Sometime around 225 CE, a baby girl was born to a high-ranking family in northern Vietnam. We don't know her original given name, but she is generally known as Trieu Thi Trinh or Trieu An. The scanty sources that survive about Trieu Thi Trinh suggest that she was orphaned as a toddler, and was raised by an elder brother.
Lady Trieu Goes to War
At the time Vietnam was under the domination of the Eastern Wu Dynasty of China, which ruled with a heavy hand. In 226, the Wu decided to demote and purge the local rulers of Vietnam, members of the Shih Dynasty. In the uprising that followed, the Chinese killed more than 10,000 Vietnamese.
This incident was only the latest in centuries of anti-Chinese rebellion, including that led by the Trung Sisters more than 200 years earlier. When Lady Trieu (Ba Trieu) was about 19 years old, she decided to raise an army of her own and go to war against the oppressive Chinese.
According to Vietnamese legend, Lady Trieu's brother tried to prevent her from becoming a warrior, advising her to get married instead. She told him,
"I want to ride the storm, tread the dangerous waves, win back the fatherland and destroy the yoke of slavery. I don't want to bow down my head, working as a simple housewife."
Other sources assert that Lady Trieu had to flee into the mountains after murdering her abusive sister-in-law. In some versions, her brother actually led the original rebellion, but Lady Trieu showed such ferocious bravery in battle that she was promoted to head of the rebel army.
Battles and Glory
Lady Trieu led her army north from the Cu-Phong District to engage the Chinese, and over the next two years, defeated the Wu forces in more than thirty battles. Chinese sources from this time record the fact that a serious rebellion had broken out in Vietnam, but they do not mention that it was led by a woman. This is likely due to China's adherence to Confucian beliefs, including the inferiority of women, which made military defeat by a female warrior particularly humiliating.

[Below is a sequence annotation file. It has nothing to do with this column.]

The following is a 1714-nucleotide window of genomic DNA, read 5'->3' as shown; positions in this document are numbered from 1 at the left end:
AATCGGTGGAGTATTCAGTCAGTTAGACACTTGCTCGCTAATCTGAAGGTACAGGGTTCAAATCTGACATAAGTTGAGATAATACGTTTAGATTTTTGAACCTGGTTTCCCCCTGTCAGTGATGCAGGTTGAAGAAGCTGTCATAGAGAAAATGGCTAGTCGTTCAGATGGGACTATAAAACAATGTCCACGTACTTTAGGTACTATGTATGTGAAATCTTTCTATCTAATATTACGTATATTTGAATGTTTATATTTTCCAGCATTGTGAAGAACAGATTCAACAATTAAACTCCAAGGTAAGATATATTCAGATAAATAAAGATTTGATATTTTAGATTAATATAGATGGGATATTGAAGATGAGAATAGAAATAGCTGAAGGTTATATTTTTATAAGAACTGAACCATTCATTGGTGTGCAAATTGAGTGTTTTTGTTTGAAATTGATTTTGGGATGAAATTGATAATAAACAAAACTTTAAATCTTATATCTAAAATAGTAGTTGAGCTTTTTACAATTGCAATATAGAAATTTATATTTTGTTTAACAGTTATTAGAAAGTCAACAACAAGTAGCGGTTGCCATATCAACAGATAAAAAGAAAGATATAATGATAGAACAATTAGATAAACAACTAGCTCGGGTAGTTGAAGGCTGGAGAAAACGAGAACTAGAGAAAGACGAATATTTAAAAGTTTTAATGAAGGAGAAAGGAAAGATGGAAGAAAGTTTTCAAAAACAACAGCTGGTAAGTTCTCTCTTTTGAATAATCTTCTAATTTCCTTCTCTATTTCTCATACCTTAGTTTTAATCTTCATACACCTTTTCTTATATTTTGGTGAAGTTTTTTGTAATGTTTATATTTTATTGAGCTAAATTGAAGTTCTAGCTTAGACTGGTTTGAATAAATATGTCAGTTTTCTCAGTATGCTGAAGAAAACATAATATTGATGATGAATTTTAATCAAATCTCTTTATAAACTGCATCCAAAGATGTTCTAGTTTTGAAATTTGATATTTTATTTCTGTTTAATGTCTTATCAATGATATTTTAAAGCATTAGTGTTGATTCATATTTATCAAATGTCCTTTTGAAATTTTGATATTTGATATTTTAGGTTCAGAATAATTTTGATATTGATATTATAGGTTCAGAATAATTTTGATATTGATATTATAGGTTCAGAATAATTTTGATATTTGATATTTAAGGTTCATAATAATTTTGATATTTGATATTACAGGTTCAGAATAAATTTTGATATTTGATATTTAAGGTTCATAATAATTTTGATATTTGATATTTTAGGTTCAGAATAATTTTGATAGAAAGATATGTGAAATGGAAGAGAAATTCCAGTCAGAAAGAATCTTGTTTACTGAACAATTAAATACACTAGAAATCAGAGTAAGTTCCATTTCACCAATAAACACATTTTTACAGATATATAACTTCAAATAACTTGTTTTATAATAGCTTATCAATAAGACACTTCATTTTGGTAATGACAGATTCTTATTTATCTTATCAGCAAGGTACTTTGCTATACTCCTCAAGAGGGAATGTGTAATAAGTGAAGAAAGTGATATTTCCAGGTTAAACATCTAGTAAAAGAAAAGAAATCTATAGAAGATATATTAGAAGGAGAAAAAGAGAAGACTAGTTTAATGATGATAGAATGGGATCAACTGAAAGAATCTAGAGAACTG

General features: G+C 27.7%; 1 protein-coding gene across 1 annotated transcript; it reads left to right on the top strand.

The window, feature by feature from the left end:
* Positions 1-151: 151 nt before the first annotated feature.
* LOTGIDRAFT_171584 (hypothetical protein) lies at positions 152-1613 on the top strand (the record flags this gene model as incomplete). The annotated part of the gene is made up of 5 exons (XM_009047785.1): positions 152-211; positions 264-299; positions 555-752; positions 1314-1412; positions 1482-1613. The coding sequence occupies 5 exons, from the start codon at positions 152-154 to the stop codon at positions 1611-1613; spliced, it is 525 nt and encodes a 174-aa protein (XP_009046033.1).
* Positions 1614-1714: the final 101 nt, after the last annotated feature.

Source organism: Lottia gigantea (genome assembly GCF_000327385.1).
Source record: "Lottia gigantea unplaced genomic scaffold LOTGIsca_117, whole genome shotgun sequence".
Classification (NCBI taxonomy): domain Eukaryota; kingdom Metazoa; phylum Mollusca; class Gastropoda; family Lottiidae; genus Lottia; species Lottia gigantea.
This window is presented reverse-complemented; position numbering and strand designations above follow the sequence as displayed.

Defeat and Death
Perhaps in part because of the humiliation factor, the Taizu Emperor of Wu determined to stamp out Lady Trieu's rebellion once and for all in 248 CE. He sent reinforcements to the Vietnamese frontier, and also authorized the payment of bribes to Vietnamese who would turn against the rebels. After several months of heavy fighting, Lady Trieu was defeated.
According to some sources, Lady Trieu was killed in the final battle. Other versions hold that she jumped into a river and committed suicide, like the Trung Sisters.
After her death, Lady Trieu passed into legend in Vietnam and became one of the immortals. Over the centuries, she acquired superhuman traits. Folktales record that she was both incredibly beautiful and extremely frightening to see, nine feet (three meters) tall, with a voice as loud and clear as a temple bell. She also had breasts three feet (one meter) long, which she reportedly threw over her shoulders as she rode her elephant into battle. How she managed to do so, when she was supposed to be wearing gold armor, is unclear.
Dr. Craig Lockard theorizes that this representation of the superhuman Lady Trieu became necessary after Vietnamese culture accepted the teachings of Confucius, under continued Chinese influence, which states that women are inferior to men. Prior to the Chinese conquest, Vietnamese women held a much more equal social status. In order to square Lady Trieu's military prowess with the idea that women are weak, Lady Trieu had to become a goddess rather than a mortal woman.
It's encouraging to note, however, that even after well over 1,000 years, the ghosts of Vietnam's pre-Confucian culture emerged during the Vietnam War (American War). Ho Chi Minh's army included a large number of female soldiers, carrying on the tradition of the Trung Sisters and Lady Trieu.
- Jones, David E. Women Warriors: A History, London: Brassey's Military Books, 1997.
- Lockard, Craig. Southeast Asia in World History, Oxford: Oxford University Press, 2009.
- Prasso, Sheridan. The Asian Mystique: Dragon Ladies, Geisha Girls, and Our Fantasies of the Exotic Orient, New York: PublicAffairs, 2006.
- Taylor, Keith Weller. The Birth of Vietnam, Berkeley: University of California Press, 1991.